BusinessWeek Examines PowerBook G5 Challenges

With the addition of the Power Mac G5 to Appleis product line in June, many Mac users immediately began lusting after and speculating on a G5 Power Book. The reality, however, is that the G5 is too hot for a portable computer, and it draws too much power. Our take on the idea of a PowerBook G5 is a simple "donit hold your breath." While itis likely to come at some point, it isnit likely to be any time soon.

BusinessWeekis Alex Salkever says largely the same thing, but he says that some recent developments in the blade server market might be bringing the G5 closer to the PowerBook, though you still shouldnit hold your breath. From BusinessWeek:

The simple solution to all of these problems is to introduce a low-power, slower-speed chip specifically for laptops. Thatis what Apple and Motorola have done in the past with G4 laptop chips. And thatis what Intel (INTC ) has done with its Centrino line of processors. Building a specialized version does require some modifications to the guts of the chips and the way they process bits and bytes of information, as well as tweaks to how they consume power.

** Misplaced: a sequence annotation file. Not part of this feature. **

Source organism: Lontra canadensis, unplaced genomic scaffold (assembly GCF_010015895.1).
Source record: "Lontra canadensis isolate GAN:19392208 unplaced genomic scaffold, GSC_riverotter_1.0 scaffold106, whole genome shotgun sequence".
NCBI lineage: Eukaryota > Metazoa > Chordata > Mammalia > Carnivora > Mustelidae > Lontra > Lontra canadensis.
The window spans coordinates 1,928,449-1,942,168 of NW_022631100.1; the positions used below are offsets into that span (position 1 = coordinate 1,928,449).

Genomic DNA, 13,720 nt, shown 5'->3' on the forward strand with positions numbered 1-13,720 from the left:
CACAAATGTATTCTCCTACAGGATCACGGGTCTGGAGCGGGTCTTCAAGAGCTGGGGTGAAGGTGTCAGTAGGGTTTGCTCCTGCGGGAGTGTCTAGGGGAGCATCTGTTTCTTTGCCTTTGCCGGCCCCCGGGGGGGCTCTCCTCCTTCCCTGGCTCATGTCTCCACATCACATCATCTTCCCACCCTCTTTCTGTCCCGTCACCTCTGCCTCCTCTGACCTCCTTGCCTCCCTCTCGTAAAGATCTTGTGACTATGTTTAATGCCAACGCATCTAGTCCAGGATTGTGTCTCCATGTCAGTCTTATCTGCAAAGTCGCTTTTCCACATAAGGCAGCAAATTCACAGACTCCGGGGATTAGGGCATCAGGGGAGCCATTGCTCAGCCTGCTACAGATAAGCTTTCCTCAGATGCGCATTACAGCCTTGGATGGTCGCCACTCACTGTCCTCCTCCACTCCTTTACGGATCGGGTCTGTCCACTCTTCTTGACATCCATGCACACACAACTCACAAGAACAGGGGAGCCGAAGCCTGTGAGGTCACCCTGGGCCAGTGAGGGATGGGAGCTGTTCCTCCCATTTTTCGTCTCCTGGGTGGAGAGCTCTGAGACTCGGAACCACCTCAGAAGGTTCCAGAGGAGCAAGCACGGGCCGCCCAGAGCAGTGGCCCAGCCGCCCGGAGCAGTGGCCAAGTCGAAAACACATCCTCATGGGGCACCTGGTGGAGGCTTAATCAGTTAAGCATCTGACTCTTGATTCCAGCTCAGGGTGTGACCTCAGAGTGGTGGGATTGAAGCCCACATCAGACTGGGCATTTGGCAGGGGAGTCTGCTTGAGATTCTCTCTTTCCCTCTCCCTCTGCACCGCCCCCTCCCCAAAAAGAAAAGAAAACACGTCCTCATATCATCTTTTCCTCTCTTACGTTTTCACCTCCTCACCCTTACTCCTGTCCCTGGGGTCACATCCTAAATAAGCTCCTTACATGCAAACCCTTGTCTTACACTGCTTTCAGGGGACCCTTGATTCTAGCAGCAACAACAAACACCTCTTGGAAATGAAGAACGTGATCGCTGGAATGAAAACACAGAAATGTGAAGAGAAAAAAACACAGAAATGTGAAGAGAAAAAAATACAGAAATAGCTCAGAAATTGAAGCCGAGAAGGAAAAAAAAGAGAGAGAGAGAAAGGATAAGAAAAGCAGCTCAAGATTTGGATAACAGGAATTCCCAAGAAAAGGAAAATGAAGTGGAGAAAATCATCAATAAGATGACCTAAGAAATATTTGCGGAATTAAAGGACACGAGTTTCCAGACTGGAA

Much of the requisite modifications needed to convert a G5 desktop chipset into one that works in a laptop may have already taken place, however. Hereis my logic: On Nov. 15, IBM introduced a version of its PPC 970 chips designed to run in a so-called blade server. These wafer-thin machines can fit in a rack stacked sideways or top to bottom. The racks keep all the boxes in a central place and make for an easy point of connectivity as well as easy access and physical management.


Hereis the connection: Rack-mounted blade servers share some of the same problems as laptops, namely, heat output and power consumption. Often measuring less than an inch thick, they must work in close quarters where ventilation is scant. For that reason, keeping them cool is difficult, with possible heat-extraction mechanisms limited due to the surroundings and the small physical enclosure of the server itself.

Thereis much more in the full article, including information on Appleis growing server business, and we recommend it as a good read.